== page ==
As of 2/2021

National Suicide Prevention Hotline

24/7 free, confidential support and crisis resources 

  • Call: 1-800-273-8255

Disaster Distress Helpline

24/7 crisis counseling and support to people experiencing emotional distress related to natural or human-caused disasters.

  • Call: 1-800-985-5990
  • Text: TALKWITHUS to 66746

As of 2/2021

During these challenging and unprecedented times, it is normal to experience increased levels of stress. With limited access to friends and family members and the global situation changing on a daily basis, we may all benefit from some strategies to help minimize our stress during this time.

  • Recognize the signs of stress. The CDC has identified some symptoms that may indicate you are experiencing stress.
    • Difficulty sleeping or concentrating
    • Irritability, frustration, anxiety
    • Sadness
    • Lack of motivation
    • Fatigued and overwhelmed
  • Increase your sense of control. Develop and maintain a consistent daily schedule with regular sleeping hours. Try to end your workday from home at the same time each day.

  • Use this time to learn stress management techniques
    • Meditation- try apps such as Calm, Headspace, Insight Timer
    • Podcasts such as Meditative story and Anxiety Slayer
    • Yoga
    • Journaling
    • Crafting- painting, drawing
    • Books: Many public libraries are closed, but if you have a library card, you can access free digital books, audiobooks, and magazines at
  • Limit unnecessary exposure to the news.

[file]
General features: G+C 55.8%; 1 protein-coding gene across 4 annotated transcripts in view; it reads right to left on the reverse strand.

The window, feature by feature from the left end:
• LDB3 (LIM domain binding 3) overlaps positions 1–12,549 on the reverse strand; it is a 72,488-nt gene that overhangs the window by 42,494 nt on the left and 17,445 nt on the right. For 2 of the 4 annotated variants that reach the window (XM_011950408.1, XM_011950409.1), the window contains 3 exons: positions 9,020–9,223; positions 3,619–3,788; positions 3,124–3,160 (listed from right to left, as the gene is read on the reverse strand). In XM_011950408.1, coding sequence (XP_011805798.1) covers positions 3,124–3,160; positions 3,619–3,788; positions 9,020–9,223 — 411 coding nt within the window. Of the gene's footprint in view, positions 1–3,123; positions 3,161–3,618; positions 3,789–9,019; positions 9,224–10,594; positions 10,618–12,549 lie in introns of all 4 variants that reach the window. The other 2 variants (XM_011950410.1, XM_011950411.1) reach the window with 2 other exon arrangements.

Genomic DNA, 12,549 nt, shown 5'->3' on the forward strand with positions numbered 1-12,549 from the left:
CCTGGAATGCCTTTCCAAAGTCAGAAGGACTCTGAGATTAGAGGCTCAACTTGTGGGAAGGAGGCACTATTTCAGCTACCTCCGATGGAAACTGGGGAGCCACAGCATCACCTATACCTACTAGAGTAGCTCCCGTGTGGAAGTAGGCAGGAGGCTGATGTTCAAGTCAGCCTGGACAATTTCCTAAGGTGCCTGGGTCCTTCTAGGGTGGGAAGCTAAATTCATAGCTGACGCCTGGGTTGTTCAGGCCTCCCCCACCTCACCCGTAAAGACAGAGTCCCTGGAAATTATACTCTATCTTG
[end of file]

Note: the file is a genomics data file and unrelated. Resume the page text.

• Unfollow the unnecessary news accounts on Instagram, Twitter, and the like. Staying informed is important, try to limit news to once daily, for example, either in the morning or evening. A good way to do this is to ask your “hey google” or “Alexa” to update you on the news to get a rundown of the latest headlines without feeling overwhelmed. Additionally, make sure you are getting your news from reliable sources such as the Centers for Disease Control and Prevention (CDC) or World Health Organization (WHO) or this guide!
  • Limit alcohol and drug use. During times of stress, people may turn to increased drug and alcohol use. Try to avoid excessive use of drugs and alcohol to cope with stress. If you or someone you know is increasing their use of drugs and alcohol, you can find virtual treatment here:

As of 10/10/2021

  • Gyms are open in DC, Maryland and Virginia with capacity limits. Check online at your local gym’s website.

Try creative alternatives to fitness routines! The alternatives include body weight exercises, using household items as weights, yoga, and dancing to name a few.